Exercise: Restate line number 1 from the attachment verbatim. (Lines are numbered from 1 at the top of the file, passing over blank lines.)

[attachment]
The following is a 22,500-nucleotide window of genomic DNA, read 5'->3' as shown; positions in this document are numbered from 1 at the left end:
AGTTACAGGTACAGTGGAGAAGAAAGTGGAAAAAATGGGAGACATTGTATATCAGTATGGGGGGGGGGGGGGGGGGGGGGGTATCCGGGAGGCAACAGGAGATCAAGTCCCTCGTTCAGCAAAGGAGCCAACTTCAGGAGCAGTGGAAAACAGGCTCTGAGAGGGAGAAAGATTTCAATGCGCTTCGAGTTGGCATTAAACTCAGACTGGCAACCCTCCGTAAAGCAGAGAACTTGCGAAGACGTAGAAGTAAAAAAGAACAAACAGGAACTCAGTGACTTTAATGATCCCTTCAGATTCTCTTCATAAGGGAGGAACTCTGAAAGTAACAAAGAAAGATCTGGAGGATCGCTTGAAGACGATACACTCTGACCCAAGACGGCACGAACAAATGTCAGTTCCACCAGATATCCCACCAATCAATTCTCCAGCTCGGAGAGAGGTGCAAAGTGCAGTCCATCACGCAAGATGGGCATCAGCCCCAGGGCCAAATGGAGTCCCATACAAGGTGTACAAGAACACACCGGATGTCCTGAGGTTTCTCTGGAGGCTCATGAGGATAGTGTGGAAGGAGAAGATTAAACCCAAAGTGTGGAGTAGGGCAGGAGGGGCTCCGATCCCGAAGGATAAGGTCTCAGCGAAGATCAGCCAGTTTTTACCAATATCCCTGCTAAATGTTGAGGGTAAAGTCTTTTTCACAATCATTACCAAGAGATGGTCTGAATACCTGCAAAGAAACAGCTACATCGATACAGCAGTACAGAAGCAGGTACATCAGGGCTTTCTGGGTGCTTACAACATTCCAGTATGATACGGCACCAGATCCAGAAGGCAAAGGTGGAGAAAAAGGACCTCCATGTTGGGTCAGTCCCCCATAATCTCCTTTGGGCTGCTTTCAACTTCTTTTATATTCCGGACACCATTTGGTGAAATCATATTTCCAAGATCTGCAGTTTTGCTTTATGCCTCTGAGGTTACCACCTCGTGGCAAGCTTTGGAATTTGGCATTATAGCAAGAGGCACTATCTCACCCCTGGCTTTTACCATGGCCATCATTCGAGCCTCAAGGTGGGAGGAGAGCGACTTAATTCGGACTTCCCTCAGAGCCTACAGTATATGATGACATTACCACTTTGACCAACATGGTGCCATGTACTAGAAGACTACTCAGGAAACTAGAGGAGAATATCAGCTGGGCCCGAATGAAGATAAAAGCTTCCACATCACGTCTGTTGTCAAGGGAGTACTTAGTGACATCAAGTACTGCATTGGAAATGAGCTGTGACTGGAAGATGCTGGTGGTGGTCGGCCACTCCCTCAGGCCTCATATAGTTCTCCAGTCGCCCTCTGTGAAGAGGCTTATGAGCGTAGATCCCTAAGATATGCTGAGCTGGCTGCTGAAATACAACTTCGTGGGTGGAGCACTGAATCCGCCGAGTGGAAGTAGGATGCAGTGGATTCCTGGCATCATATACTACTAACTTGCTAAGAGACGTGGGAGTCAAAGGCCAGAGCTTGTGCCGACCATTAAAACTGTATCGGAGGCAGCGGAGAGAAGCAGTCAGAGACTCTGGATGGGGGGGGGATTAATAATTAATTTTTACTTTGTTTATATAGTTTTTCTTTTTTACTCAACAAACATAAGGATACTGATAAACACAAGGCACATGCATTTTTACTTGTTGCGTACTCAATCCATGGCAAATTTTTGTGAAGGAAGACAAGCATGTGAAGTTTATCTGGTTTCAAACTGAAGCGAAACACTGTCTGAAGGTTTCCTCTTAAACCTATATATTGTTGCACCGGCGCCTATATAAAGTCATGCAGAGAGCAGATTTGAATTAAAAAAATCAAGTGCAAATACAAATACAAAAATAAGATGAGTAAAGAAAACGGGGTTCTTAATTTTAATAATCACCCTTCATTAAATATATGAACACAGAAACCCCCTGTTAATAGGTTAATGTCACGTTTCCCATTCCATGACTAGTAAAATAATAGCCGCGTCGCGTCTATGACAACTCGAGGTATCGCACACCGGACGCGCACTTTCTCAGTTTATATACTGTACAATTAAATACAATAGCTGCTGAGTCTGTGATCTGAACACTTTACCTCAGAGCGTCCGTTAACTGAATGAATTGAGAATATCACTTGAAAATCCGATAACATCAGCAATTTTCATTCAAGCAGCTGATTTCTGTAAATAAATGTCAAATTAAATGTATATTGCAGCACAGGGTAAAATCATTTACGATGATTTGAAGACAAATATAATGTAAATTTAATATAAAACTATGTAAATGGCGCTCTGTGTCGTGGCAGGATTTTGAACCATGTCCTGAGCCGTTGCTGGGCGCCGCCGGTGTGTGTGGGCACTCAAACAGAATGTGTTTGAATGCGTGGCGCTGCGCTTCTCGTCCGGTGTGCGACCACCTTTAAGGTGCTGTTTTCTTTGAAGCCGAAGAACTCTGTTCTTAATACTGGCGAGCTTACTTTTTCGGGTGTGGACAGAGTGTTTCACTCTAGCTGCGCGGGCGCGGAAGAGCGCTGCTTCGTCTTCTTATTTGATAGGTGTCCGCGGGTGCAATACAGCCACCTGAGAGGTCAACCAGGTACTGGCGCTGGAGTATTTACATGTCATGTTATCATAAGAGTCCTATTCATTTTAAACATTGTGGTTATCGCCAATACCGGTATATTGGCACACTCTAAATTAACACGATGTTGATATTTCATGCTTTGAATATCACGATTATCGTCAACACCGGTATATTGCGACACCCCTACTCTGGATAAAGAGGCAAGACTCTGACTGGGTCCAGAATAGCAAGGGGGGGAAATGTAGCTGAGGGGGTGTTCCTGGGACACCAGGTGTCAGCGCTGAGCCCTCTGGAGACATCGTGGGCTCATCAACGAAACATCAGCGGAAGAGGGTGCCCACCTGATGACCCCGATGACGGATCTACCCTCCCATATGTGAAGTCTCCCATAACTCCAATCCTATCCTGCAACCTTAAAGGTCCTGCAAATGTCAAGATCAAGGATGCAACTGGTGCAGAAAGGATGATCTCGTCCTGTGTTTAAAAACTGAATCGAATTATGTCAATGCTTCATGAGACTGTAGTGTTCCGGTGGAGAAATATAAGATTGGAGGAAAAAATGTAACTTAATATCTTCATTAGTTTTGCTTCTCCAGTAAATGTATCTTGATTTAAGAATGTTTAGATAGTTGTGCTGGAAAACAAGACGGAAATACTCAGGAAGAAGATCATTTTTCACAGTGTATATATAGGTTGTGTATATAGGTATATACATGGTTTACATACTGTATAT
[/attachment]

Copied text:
The following is a 22,500-nucleotide window of genomic DNA, read 5'->3' as shown; positions in this document are numbered from 1 at the left end: